The much-awaited 6th European FASD conference was held in Arendal, Norway from the 12th to 14th September, after two years of delay due to the COVID-19 pandemic. Nearly all continents were represented in this conference with over 20 plenary sessions and over 50 parallel sessions. Several organisations and researchers were present to deliver sessions on the progress of their work in advancing knowledge/awareness about FASD in their respective countries.
Amongst the countries represented, there was the remarkable presence of UK researchers and FASD-focused organisations. See picture!
We are currently looking for two new team members for our exciting new research project on fetal alcohol spectrum disorder (a parenting intervention). The parenting intervention is called SPECIFIC and you can read more about it here.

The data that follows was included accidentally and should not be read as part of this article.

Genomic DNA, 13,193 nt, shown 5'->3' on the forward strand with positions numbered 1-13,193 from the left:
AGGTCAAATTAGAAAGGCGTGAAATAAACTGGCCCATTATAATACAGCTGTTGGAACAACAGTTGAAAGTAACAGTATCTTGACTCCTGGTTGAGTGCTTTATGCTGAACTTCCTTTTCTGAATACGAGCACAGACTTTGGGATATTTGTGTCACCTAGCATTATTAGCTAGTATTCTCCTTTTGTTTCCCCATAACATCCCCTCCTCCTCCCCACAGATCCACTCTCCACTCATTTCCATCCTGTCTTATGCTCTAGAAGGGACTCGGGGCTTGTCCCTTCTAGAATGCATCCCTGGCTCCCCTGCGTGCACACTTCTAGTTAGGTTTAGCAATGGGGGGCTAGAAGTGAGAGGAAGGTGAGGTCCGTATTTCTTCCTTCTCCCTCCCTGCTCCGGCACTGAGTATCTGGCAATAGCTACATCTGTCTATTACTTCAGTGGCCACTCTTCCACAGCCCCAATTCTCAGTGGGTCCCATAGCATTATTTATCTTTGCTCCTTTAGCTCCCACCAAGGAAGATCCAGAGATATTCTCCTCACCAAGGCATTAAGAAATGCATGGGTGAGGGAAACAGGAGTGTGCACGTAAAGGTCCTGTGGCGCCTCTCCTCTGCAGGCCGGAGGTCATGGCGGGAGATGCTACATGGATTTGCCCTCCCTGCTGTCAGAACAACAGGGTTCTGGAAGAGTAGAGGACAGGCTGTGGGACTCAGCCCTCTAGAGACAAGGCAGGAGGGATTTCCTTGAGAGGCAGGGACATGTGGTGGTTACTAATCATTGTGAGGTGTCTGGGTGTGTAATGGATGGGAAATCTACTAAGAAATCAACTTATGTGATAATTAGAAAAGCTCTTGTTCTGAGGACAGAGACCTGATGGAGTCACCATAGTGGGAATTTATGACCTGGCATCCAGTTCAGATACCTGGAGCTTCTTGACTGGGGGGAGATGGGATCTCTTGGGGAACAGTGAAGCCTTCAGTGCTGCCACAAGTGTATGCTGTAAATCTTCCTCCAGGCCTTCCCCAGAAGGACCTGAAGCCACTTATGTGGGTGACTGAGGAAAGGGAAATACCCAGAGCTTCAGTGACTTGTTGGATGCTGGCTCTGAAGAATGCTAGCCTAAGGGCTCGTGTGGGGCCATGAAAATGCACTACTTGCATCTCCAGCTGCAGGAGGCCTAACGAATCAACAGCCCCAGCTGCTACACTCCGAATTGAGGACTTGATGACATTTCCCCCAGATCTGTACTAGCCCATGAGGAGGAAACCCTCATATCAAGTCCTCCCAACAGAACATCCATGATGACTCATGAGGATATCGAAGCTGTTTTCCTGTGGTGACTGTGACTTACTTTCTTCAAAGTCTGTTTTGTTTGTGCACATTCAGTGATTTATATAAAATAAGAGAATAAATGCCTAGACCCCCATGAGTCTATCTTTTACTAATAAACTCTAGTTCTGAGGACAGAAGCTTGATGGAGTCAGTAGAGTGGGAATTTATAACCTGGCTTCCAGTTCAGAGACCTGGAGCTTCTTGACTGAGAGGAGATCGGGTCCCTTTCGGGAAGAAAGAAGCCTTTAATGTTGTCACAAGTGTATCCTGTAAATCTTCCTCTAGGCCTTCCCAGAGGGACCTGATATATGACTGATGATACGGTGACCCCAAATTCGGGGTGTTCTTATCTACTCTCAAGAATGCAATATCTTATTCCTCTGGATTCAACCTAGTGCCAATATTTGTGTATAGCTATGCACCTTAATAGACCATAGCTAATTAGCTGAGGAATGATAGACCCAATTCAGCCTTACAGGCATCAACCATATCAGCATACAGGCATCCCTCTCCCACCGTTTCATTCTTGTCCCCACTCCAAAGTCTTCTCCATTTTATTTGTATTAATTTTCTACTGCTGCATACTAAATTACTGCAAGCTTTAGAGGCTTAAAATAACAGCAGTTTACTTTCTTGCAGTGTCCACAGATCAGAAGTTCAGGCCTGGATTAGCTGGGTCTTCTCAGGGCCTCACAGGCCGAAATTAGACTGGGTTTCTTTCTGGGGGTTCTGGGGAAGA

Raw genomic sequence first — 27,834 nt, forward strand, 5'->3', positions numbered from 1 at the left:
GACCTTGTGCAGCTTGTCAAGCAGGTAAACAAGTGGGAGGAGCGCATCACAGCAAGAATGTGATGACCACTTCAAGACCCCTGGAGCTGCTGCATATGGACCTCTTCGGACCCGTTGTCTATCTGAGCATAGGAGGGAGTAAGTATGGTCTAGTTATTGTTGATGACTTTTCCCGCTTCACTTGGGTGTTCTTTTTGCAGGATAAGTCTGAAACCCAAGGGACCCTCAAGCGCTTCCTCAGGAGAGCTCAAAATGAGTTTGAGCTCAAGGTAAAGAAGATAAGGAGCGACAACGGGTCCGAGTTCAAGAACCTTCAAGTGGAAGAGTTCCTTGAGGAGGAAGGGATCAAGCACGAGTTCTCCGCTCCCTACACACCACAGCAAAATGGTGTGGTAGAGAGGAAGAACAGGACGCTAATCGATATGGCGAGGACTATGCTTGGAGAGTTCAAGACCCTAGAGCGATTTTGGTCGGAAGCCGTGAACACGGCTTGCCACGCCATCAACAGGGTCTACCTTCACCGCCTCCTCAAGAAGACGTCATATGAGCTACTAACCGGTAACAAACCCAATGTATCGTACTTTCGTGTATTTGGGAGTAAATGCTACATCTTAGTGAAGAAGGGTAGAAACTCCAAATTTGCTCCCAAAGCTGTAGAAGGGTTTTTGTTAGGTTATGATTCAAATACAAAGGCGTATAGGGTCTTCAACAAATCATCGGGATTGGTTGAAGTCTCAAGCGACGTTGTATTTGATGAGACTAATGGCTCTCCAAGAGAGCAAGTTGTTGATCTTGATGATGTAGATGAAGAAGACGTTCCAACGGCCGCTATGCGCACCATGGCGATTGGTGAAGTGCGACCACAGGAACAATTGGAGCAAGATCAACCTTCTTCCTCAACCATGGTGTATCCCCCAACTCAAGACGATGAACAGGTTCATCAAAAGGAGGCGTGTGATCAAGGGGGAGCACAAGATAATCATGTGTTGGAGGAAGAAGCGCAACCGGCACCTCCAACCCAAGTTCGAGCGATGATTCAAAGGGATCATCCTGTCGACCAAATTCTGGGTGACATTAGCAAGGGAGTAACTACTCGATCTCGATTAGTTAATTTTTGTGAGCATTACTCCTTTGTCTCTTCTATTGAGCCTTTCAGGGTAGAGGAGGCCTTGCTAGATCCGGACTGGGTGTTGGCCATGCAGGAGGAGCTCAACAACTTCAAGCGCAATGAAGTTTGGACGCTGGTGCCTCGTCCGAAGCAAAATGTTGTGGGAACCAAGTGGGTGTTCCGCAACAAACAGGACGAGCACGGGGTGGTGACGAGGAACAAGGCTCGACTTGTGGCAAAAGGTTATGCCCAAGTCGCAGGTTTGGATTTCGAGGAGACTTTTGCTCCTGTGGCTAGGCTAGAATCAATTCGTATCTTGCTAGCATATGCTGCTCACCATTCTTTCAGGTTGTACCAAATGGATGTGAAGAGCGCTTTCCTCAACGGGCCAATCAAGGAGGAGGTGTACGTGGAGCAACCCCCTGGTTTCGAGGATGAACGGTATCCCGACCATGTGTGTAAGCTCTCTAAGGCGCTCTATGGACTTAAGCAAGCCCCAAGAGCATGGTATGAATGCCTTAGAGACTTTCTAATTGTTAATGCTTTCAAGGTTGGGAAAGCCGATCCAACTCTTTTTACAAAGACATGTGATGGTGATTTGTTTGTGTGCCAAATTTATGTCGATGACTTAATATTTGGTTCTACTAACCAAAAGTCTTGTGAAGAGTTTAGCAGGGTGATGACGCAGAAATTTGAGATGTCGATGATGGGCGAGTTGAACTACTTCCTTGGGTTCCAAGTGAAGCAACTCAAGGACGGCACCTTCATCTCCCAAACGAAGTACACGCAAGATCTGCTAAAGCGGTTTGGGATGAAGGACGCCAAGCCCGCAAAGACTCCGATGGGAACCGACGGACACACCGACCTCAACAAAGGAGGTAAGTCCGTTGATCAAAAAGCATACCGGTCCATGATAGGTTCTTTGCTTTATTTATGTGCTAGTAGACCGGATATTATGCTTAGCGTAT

We are most pleased to announce that a member of our research team has been promoted to ‘Professor of Forensic Psychology’. This is the second professorial appointment in one year from our research team!
Today, and with so much excitement, we are happy to announce that one of our researchers has gotten a new appointment. Nicola Hickman is now the Assistant Service Lead at Nudge Education’s FASD and Complex Case Service. Nudge Education is an educational service which helps schools and Local Authorities support those students who are at-risk or have already become chronically disengaged, to help them rediscover a life worth living.
This month, we warmly welcome another member to the SalfordFASD research team – Ruth Morrello!